U.S. presidential election, 1800

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Presidential electoral votes by state.
Presidential electoral votes by state.

The U.S. presidential election of 1800 is often considered a realigning election.

The flaws inherent in the original electoral college were brought into full focus in this election. Under the United States Constitution, each presidential elector cast two votes, without distinction as to which was for President or for Vice President. The recipient of a majority of votes was elected President, while the Vice Presidency went to the recipient of the second greatest number of votes.

Though incumbent president John Adams was opposed once again by 1796 opponent Thomas Jefferson, it was Jefferson's running mate, Aaron Burr, who caused the nation's first constitutional crisis. Electors, intending to cast their votes for a Jefferson-Burr ticket, each cast their two votes for Jefferson and Burr, giving each of them 73 votes—a tie.

And while it was common knowledge that Jefferson was the candidate for President and Burr for Vice President, the dominant Federalists were loath to vote for Jefferson, their partisan nemesis. Adding to the situation was that Burr was now a candidate for the Presidency in his own right.

The election went to the United States House of Representatives, which over the course of the next six days cast a total of 35 ballots, with Thomas Jefferson receiving the votes of 8 state delegations each time—one short of the necessary majority of nine. During the confusion, Alexander Hamilton said he supported Jefferson because he was "by far not so dangerous a man" as Burr. Finally, a group of Delaware Federalists led by James A. Bayard reasoned that a peaceful transfer of power would require the majority to choose Jefferson, and on February 17, 1801—just 15 days before inauguration—Thomas Jefferson was elected President on the 36th ballot. Ten state delegations voted for Jefferson and 4 voted for Burr, while two state delegations remained deadlocked.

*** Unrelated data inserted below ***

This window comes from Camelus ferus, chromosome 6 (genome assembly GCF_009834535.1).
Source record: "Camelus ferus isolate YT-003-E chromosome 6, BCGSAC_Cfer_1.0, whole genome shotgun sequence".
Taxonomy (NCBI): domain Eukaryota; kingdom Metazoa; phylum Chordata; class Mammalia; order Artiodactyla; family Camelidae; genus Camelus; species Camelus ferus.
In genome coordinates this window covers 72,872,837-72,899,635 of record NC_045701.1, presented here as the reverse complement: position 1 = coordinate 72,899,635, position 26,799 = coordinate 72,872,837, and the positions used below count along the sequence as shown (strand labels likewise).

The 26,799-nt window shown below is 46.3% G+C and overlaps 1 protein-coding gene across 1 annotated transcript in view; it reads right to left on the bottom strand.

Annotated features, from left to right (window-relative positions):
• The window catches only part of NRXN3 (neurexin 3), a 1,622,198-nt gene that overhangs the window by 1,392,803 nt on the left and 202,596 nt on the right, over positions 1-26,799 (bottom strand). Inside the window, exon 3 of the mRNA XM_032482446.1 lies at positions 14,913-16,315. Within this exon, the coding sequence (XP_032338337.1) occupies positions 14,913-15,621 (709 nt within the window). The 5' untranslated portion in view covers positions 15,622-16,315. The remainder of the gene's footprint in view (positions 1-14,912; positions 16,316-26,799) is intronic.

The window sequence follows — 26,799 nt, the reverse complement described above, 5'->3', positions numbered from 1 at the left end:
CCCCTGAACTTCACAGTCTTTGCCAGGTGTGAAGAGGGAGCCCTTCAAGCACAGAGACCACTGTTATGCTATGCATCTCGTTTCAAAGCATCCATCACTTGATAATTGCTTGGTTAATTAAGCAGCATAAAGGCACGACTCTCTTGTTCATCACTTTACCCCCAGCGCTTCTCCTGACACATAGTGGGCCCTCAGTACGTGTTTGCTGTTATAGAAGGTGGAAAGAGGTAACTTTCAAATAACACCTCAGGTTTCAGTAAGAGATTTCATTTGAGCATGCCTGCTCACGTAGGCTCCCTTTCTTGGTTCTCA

Jefferson's victory ended America's most acrimonious presidential campaign to date and brought to the forefront a serious constitutional crisis. As a result of the problems arising from the election, and to a lesser extent from the election of 1796, the Twelfth Amendment to the United States Constitution was ratified in 1804, providing that electors make a distinct choice between their selections for President and Vice President.


General election


Jefferson and Burr tied for first place, so the election was thrown into the House of Representatives.

Template:Start U.S. presidential election box Template:U.S. presidential election box row Template:U.S. presidential election box row Template:U.S. presidential election box row Template:U.S. presidential election box row Template:U.S. presidential election box row Template:End U.S. presidential election box (a) The popular vote is not tabulated because (1) only 6 of the 16 states chose electors by any form of popular vote and (2) pre-Twelfth Amendment electoral vote rules obscure the intentions of the voters.

Breakdown by ticket

Template:Start U.S. electoral vote box Template:U.S. electoral vote box row Template:U.S. electoral vote box row Template:U.S. electoral vote box row Template:End U.S. electoral vote box

Contingent election

The members of the House of Representatives balloted as states to determine which of Jefferson and Burr would become President.


Jefferson Burr draw
1st – 35th ballots 8 6 2
36th ballot 10 4 2
1st – 35th ballots 36th ballot
Georgia Jefferson Jefferson
Kentucky Jefferson Jefferson
New Jersey Jefferson Jefferson
New York Jefferson Jefferson
North Carolina Jefferson Jefferson
Pennsylvania Jefferson Jefferson
Tennessee Jefferson Jefferson
Virginia Jefferson Jefferson
Maryland draw Jefferson
Vermont draw Jefferson
Delaware Burr draw (a)
South Carolina Burr draw
Connecticut Burr Burr
Massachusetts Burr Burr
New Hampshire Burr Burr
Rhode Island Burr Burr

(a) Delaware had only one representative who cast a blank ballot, giving Delaware a 0 - 0 draw.

Electoral college selection

Method of choosing Electors State(s)
state is divided into electoral districts, with one Elector chosen per district by the voters of that district Kentucky
North Carolina
each Elector chosen by voters statewide Rhode Island
  • state is divided into electoral districts, with one Elector chosen per district
  • each county chooses an electoral delegate by popular vote
  • Elector is chosen by electoral delegates of the counties within their district
each Elector appointed by state legislature (all other states)

See also




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